The preceding two points, though highly significant from the point of

SSee, in this connection, the graphic essay of &I. Deutsch, Daedalus, Vol. 87, 1958, page 86 A. Shimony has called my attention to a similar passage in C S. Peirce’s Essays zn the Phzlosophy of Sczence, The Liberal Arts Press, New York, 1957 (page 237).


view of the philosopher, are not the ones which surprised GaIileo most, nor do they contain a specific law of nature. The law of nature is contained in the statement that the length of time which it takes for a heavy object to fall from a given height is independent of the size, material and shape of the body which drops. I n the framework of Newton’s second “law”, this amounts to the statement that the gravitational force which acts on the falling body is proportional to its mass but independent of the size, material and shape of the body which falls.

The preceding discussion is intended t o remind, first, that it is not a t all natural that “laws of nature” exist, much less that man is able to discover them.6 The present writer had occasion, some time ago, to call attention to the succession of layers of “laws of nature”, each layer con- taining more general and more encompassing laws than the previous one and its discovery constituting a deeper penetration into the structure of the universe than the layers recognized before [3]. However, the point which is most significant in the present context is that all these laws of nature contain, in even their remotest consequences, only a small part of our knowledge of the inanimate world. All the laws of nature are conditional statements which permit a prediction of some future events on the basis of the knowledge of the present, except that some aspects of the present state of the world, in practice the overwhelming majority of the determinants of the present state of the world, are irrelevant from the point of view of the prediction. The irrelevancy is meant in the sense of the second point in the discussion of Galileo’s theorem.’

As regards the present state of the world, such as the existence of the earth on which we live and on which Galileo’s experiments were performed, the existence of the sun and of all our surroundings, the laws of nature are entirely silent. It is in consonance with this, first, that the laws of nature can be used to predict future events only under exceptional circumstances -when all the relevant determinants of the present state of the world are known. It is also in consonance with this that the construction of machines, the functioning of which he can foresee, constitutes the most spectacular accomplishment of the physicist. In these machines, the physicist creates a situation in which all the relevant coordinates are known so that the be- havior of the machine can be predicted. Radars and nuclear reactors are examples of such machines.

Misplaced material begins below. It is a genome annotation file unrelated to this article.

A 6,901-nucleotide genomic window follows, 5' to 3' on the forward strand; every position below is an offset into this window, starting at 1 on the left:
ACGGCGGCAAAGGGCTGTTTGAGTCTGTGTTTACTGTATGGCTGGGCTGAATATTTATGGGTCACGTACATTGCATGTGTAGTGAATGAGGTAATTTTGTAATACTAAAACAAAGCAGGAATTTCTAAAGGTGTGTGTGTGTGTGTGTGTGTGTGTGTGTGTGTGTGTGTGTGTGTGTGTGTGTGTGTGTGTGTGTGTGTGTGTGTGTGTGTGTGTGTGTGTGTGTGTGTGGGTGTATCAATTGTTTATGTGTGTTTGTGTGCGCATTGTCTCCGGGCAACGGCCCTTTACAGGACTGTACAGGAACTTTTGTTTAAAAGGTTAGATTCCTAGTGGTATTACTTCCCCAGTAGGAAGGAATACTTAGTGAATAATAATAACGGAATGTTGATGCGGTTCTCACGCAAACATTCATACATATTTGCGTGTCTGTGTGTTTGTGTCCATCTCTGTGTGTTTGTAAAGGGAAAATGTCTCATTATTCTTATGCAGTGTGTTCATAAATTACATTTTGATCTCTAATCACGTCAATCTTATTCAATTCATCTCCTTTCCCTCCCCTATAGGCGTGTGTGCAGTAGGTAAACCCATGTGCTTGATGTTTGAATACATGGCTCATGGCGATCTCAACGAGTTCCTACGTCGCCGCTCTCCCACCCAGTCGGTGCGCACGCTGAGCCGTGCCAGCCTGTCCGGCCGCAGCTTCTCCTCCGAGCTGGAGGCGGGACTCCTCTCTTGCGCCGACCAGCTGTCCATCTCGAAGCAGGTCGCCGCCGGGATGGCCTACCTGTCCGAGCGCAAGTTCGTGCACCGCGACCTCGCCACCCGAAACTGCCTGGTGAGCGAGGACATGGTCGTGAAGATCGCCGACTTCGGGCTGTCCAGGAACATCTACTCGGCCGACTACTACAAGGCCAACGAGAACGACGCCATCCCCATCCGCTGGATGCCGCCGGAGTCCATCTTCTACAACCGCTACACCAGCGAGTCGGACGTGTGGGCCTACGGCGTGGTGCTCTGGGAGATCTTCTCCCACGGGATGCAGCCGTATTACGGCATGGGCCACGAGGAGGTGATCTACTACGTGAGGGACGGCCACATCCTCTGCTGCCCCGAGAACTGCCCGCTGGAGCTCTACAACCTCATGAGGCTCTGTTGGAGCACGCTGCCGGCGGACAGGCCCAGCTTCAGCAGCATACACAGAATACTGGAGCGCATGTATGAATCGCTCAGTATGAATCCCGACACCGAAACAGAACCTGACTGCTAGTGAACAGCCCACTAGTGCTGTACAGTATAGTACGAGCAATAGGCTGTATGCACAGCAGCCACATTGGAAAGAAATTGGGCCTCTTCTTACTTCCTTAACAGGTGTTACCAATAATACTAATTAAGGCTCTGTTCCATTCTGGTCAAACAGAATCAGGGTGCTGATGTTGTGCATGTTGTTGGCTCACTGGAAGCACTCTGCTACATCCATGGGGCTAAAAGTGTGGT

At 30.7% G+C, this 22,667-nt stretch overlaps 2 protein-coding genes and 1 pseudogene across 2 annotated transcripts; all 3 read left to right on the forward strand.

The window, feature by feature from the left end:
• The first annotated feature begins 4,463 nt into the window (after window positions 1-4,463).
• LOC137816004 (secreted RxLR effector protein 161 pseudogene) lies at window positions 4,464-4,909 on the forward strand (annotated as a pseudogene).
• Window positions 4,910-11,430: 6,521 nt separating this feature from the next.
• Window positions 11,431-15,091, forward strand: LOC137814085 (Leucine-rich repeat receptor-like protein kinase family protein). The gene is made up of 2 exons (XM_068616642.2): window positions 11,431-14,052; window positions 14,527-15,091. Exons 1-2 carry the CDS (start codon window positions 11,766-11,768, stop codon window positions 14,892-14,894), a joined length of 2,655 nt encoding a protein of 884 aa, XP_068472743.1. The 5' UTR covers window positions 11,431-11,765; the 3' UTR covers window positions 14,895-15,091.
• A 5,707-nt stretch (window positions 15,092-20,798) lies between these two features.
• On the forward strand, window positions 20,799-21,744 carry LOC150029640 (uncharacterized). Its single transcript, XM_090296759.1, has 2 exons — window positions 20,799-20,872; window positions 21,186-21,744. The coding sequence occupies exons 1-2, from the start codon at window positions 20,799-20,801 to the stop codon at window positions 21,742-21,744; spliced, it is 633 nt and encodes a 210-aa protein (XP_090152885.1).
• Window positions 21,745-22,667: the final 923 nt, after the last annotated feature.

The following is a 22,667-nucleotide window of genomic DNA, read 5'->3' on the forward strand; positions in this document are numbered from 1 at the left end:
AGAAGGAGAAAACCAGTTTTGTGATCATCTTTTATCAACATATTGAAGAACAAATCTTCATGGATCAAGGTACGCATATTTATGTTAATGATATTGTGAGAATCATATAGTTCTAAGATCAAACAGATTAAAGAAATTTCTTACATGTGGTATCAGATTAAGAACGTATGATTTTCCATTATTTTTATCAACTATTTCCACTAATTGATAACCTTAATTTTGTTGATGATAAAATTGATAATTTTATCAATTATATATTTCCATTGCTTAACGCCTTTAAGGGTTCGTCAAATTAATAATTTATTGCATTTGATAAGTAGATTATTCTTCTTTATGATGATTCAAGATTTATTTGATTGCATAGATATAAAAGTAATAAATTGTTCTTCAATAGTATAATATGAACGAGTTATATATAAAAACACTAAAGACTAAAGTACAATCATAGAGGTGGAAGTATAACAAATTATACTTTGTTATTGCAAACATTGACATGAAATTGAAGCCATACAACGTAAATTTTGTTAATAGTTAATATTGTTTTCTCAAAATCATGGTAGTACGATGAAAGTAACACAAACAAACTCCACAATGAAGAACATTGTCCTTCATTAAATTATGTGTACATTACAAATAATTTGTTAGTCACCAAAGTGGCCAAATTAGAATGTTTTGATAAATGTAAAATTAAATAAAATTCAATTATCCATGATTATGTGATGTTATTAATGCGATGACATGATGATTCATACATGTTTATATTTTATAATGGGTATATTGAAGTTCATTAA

OE. Schrodinger, in his What is Lije, Cambridge University Press, 1915, says that this second miracle may well be beyond human understanding, (page 31).

‘The writer feels sure that i t is unnecessary to mention that Galileo’s theorem, as given in the text, does not exhaust the content of Galileo’s observations in connection with the laws of freely falling bodies.


The principal purpose of the preceding discussion is to point out that the laws of nature are all conditional statements and they relate only to a very small part of our knowledge of the world. Thus, classical mechanics, which is the best known prototype of a physical theory, gives the second derivatives of the positional coordinates of all bodies, on the basis of the knowledge of the positions, etc., of these bodies. It gives no information on the existence, the present positions, or velocities of these bodies. It should be mentioned, for the sake of accuracy, that we have learned about thirty years ago that even the conditional statements cannot be entirely precise: that the conditional statements are probability laws which enable us only to place intelligent bets on future properties of the inanimate world, based on the knowledge of the present state. They do not allow us to make categorical statements, not even categorical statements conditional on the present state of the world. The probabilistic nature of the “laws of nature” manifests itself in the case of machines also, and can be verified, at least in the case of nuclear reactors, if one runs them at very low power. However, the additional limitation of the scope of the laws of natures which follows from their probabilistic nature, will play no role in the rest of the discussion.

The Role of Mathematics i n Physical Theories. Having refreshed our minds as t o the essence of mathematics and physics, we should be in a better position to review the role of mathematics in physical theories.

Naturally, we do use mathematics in everyday physics to evaluate the results of the laws of nature, to apply the conditional statements t o the particular conditions which happen to prevail or happen to interest us. I n order that this be possible, the laws of nature must already be formulated in mathematical language. However, the role of evaluating the conse- quences of already established theories is not the most important role of math- ematics in physics. Mathematics, or, rather, applied mathematics, is not so much the master of the situation in this function: it is merely serving as a tool.